his mistress and benefactress. That he loved Madame de Warens--his
    'Mamma'--deeply and sincerely is undeniable, notwithstanding which he now
    and then dwells on her improvidence and her feminine indiscretions with
    an unnecessary and unbecoming lack of delicacy that has an unpleasant
    effect on the reader, almost seeming to justify the remark of one of his
    most lenient critics--that, after all, Rousseau had the soul of a lackey.
    He possessed, however, many amiable and charming qualities, both as a man
    and a writer, which were evident to those amidst whom he lived, and will
    be equally so to the unprejudiced reader of the Confessions. He had a
    profound sense of justice and a real desire for the improvement and
    advancement of the race. Owing to these excellences he was beloved to
    the last even by persons whom he tried to repel, looking upon them as
    members of a band of conspirators, bent upon destroying his domestic
    peace and depriving him of the means of subsistence.

    Those of his writings that are most nearly allied in tone and spirit to
    the 'Confessions' are the 'Reveries d'un Promeneur Solitaire' and
    'La Nouvelle Heloise'. His correspondence throws much light on his life
    and character, as do also parts of 'Emile'. It is not easy in our day to
    realize the effect wrought upon the public mind by the advent of
    'La Nouvelle Heloise'. Julie and Saint-Preux became names to conjure
    with; their ill-starred amours were everywhere sighed and wept over by
    the tender-hearted fair; indeed, in composing this work, Rousseau may be
    said to have done for Switzerland what the author of the Waverly Novels
    did for Scotland, turning its mountains, lakes and islands, formerly
    regarded with aversion, into a fairyland peopled with creatures whose
    joys and sorrows appealed irresistibly to every breast. Shortly after
    its publication began to flow that stream of tourists and travellers
    which tends to make Switzerland not only more celebrated but more opulent
    every year. It, is one of the few romances written in the epistolary
    form that do not oppress the reader with a sense of languor and
    unreality; for its creator poured into its pages a tide of passion
    unknown to his frigid and stilted predecessors, and dared to depict
    Nature as she really is, not as she was misrepresented by the modish
    authors and artists of the age. Some persons seem shy of owning an
    acquaintance with this work; indeed, it has been made the butt of
    ridicule by the disciples of a decadent school. Its faults and its
    beauties are on the surface; Rousseau's own estimate is freely expressed
    at the beginning of the eleventh book of the Confessions and elsewhere.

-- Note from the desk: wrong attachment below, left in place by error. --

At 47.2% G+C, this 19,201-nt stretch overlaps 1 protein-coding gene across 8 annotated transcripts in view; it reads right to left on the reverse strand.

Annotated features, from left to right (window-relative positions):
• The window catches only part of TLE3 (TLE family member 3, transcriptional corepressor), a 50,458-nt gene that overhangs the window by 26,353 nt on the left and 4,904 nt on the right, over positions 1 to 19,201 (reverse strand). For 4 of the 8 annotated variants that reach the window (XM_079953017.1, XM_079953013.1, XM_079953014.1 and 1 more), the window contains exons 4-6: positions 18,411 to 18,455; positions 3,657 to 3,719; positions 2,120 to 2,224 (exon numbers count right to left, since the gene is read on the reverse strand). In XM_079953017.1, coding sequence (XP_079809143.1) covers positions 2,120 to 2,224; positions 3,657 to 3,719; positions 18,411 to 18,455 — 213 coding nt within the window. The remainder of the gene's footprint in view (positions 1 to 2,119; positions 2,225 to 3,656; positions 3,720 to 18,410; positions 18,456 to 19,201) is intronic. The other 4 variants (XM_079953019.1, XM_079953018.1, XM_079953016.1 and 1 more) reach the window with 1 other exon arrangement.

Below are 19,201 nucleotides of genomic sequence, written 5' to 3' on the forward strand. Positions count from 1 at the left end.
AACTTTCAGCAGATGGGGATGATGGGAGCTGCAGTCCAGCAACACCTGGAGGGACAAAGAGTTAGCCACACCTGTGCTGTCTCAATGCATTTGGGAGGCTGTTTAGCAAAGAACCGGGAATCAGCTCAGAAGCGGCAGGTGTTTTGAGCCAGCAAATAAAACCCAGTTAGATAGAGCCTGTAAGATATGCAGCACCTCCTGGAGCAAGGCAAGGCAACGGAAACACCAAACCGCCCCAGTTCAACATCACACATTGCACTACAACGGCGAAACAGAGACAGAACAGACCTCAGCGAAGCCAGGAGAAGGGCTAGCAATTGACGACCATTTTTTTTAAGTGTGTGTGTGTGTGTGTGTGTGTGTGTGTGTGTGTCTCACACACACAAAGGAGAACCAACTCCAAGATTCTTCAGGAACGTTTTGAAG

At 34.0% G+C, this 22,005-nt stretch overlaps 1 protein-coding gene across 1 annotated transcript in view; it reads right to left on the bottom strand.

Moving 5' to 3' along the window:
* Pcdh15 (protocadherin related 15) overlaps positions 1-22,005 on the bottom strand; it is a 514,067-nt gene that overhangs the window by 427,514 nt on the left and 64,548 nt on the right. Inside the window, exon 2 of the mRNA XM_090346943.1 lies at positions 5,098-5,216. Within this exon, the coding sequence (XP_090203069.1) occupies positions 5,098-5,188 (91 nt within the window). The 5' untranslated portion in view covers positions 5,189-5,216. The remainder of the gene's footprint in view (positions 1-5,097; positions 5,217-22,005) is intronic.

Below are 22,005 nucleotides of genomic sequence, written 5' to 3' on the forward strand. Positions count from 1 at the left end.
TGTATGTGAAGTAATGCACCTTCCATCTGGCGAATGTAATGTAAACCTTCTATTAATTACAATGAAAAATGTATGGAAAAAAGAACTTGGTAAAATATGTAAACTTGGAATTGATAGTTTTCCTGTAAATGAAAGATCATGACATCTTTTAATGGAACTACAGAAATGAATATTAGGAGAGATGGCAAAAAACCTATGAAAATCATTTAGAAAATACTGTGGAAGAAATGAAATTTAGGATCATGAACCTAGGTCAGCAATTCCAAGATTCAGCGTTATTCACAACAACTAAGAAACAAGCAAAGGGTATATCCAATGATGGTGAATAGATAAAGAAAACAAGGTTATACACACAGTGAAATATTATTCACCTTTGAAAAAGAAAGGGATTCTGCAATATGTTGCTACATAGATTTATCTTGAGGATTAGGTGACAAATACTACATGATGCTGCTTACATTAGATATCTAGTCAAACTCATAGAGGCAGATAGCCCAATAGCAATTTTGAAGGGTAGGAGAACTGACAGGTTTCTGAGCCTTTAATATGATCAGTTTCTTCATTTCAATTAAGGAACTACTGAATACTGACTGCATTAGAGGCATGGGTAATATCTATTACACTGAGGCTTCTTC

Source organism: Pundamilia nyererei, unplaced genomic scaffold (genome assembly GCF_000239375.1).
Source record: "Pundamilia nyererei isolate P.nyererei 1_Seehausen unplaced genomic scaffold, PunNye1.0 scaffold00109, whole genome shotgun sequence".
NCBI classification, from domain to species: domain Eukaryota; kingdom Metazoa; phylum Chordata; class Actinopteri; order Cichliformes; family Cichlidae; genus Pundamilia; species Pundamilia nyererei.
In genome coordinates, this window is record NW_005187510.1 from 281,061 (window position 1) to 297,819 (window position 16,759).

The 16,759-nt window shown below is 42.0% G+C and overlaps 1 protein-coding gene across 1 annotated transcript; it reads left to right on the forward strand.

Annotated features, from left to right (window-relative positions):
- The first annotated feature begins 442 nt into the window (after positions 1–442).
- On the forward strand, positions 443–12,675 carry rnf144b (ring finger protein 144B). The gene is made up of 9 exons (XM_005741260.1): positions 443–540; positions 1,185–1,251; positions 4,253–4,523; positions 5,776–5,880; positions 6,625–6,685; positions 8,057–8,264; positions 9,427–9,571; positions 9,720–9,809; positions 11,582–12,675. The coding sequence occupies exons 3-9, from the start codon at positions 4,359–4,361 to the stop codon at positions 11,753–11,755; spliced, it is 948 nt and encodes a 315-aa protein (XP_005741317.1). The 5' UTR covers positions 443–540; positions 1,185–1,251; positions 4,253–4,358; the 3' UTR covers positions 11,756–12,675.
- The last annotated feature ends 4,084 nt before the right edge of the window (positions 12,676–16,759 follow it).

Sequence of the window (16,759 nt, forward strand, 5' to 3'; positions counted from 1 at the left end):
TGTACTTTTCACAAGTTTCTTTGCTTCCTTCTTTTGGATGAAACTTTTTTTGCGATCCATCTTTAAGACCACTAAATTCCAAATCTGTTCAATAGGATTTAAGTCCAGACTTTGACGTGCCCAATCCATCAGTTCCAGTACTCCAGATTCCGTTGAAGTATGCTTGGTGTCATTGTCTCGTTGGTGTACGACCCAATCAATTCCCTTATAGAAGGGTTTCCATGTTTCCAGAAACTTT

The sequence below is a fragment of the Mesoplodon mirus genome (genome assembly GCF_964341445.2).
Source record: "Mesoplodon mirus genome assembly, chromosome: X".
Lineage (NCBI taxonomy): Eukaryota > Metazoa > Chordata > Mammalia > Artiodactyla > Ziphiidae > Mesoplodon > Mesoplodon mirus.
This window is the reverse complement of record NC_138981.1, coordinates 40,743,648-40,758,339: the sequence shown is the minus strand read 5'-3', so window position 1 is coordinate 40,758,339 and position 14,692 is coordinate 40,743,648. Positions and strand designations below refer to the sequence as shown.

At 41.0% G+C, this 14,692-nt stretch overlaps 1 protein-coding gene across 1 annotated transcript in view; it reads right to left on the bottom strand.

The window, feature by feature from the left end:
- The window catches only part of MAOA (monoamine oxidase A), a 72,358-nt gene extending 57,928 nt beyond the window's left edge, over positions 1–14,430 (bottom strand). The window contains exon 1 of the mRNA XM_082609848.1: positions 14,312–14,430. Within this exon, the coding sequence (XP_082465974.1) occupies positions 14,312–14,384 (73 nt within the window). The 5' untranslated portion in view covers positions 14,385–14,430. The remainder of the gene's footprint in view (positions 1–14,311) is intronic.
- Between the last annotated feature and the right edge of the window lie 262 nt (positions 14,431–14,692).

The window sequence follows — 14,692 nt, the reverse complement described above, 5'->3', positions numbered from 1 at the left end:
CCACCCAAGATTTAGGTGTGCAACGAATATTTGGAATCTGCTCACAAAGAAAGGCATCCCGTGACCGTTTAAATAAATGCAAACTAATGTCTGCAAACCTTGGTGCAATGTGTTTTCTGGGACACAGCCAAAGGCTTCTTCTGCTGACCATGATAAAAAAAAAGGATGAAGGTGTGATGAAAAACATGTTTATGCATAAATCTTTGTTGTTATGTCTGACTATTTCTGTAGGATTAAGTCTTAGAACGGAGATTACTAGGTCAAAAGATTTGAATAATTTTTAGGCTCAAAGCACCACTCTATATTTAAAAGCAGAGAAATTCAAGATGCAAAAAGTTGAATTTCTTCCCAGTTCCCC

It might be wished that the preface had been differently conceived and
    worded; for the assertion made therein that the book may prove dangerous
    has caused it to be inscribed on a sort of Index, and good folk who never
    read a line of it blush at its name. Its "sensibility," too, is a little
    overdone, and has supplied the wits with opportunities for satire; for
    example, Canning, in his 'New Morality':

    "Sweet Sensibility, who dwells enshrined
    In the fine foldins of the feeling mind....
    Sweet child of sickly Fancy!-her of yore
    From her loved France Rousseau to exile bore;
    And while 'midst lakes and mountains wild he ran,
    Full of himself, and shunned the haunts of man,
    Taught her o'er each lone vale and Alpine, steep
    To lisp the story of his wrongs and weep."

    As might be imagined, Voltaire had slight sympathy with our social
    reformer's notions and ways of promulgating them, and accordingly took
    up his wonted weapons--sarcasm and ridicule--against poor Jean-Jacques.
    The quarrels of these two great men cannot be described in this place;
    but they constitute an important chapter in the literary and social
    history of the time. In the work with which we are immediately
    concerned, the author seems to avoid frequent mention of Voltaire, even
    where we should most expect it. However, the state of his mind when he
    penned this record of his life should be always remembered in relation to
    this as well as other occurrences.

    Rousseau had intended to bring his autobiography down to a later date,
    but obvious causes prevented this: hence it is believed that a summary of
    the chief events that marked his closing years will not be out of place
    here.

    On quitting the Ile de Saint-Pierre he travelled to Strasbourg, where he
    was warmly received, and thence to Paris, arriving in that city on